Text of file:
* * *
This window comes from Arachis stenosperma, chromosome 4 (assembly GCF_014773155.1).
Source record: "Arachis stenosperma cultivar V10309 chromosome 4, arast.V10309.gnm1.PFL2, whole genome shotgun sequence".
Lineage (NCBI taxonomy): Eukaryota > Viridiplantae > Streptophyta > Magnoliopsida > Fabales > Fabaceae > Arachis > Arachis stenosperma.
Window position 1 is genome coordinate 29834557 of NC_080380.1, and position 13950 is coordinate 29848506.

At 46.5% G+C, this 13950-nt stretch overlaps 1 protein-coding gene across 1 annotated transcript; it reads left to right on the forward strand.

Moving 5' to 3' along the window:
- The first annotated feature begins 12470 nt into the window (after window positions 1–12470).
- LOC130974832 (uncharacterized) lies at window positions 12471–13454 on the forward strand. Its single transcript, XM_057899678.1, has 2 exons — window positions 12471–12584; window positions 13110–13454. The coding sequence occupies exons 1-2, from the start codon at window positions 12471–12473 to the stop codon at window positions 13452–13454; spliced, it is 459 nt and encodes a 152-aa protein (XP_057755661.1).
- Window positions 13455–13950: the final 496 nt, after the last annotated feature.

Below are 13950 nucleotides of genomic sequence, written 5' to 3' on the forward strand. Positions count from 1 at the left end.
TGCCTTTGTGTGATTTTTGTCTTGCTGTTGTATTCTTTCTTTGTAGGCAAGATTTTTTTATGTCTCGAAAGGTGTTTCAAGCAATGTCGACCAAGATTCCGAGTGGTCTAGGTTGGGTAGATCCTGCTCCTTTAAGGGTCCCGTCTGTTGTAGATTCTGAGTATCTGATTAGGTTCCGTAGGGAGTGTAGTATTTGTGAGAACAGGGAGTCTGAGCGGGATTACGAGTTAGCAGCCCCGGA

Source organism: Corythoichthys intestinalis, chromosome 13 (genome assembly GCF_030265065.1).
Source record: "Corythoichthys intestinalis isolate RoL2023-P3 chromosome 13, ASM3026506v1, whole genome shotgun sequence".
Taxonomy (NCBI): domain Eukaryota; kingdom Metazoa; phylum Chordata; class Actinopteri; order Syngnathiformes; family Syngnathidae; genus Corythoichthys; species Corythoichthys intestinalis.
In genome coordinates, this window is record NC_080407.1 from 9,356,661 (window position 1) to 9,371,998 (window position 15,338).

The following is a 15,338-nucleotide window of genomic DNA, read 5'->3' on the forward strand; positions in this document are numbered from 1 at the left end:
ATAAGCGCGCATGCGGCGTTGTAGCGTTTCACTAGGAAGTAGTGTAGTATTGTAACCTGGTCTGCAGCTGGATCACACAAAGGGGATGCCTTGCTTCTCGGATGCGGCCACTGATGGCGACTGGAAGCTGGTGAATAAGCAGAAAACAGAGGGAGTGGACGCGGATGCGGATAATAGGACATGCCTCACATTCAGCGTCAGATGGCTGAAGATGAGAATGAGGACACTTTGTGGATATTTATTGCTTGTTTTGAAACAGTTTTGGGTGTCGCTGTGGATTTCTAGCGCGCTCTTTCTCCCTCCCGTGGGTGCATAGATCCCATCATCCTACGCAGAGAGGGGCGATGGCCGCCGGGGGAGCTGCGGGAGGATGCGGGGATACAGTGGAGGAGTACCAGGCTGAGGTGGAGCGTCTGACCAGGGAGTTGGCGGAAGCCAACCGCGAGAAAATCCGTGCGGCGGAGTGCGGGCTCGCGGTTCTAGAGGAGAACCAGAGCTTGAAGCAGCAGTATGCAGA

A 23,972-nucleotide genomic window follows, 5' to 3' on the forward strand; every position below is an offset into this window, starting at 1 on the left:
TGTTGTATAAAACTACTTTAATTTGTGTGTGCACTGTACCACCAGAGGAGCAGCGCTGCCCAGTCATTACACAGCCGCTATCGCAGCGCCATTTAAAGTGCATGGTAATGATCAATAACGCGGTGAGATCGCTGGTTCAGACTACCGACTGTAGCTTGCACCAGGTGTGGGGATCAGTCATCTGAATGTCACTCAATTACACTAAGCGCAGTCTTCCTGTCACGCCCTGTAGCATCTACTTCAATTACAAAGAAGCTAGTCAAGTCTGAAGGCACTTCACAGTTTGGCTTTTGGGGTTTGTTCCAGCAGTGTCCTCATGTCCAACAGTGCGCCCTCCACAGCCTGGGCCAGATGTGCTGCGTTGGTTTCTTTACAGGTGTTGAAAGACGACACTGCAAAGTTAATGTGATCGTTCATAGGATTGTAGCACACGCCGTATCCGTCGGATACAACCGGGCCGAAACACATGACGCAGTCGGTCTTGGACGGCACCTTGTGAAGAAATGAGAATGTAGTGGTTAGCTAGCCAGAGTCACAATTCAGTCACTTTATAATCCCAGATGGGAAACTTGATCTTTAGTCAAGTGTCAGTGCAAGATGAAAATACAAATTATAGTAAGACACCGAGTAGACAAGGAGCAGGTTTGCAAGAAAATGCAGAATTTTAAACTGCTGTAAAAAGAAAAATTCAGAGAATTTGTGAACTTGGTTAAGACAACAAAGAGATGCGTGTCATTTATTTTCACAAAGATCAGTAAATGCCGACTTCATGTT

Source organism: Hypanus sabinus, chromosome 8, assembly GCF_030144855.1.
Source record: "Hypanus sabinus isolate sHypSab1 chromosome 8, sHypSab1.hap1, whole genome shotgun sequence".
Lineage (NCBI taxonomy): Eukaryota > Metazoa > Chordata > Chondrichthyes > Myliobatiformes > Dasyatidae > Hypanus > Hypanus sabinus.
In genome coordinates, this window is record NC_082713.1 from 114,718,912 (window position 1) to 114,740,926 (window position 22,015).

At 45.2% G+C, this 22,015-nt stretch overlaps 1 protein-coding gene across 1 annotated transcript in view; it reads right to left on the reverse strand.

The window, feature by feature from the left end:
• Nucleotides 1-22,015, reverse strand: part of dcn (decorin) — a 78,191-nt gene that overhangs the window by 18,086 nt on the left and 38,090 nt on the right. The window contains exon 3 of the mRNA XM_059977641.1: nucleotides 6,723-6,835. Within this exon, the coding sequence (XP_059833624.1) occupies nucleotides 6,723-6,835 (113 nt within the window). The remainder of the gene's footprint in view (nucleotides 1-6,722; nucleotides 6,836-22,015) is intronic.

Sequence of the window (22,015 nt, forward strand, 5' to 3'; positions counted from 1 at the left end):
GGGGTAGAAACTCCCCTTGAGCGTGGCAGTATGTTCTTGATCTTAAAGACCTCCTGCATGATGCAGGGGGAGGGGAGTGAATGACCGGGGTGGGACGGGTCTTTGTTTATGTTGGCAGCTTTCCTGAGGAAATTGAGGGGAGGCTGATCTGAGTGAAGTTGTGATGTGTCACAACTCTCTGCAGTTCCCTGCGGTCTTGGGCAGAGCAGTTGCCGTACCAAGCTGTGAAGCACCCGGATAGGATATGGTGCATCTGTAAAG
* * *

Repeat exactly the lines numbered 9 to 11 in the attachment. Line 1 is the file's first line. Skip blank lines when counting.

- Window positions 13455–13950: the final 496 nt, after the last annotated feature.

Below are 13950 nucleotides of genomic sequence, written 5' to 3' on the forward strand. Positions count from 1 at the left end.
TGCCTTTGTGTGATTTTTGTCTTGCTGTTGTATTCTTTCTTTGTAGGCAAGATTTTTTTATGTCTCGAAAGGTGTTTCAAGCAATGTCGACCAAGATTCCGAGTGGTCTAGGTTGGGTAGATCCTGCTCCTTTAAGGGTCCCGTCTGTTGTAGATTCTGAGTATCTGATTAGGTTCCGTAGGGAGTGTAGTATTTGTGAGAACAGGGAGTCTGAGCGGGATTACGAGTTAGCAGCCCCGGA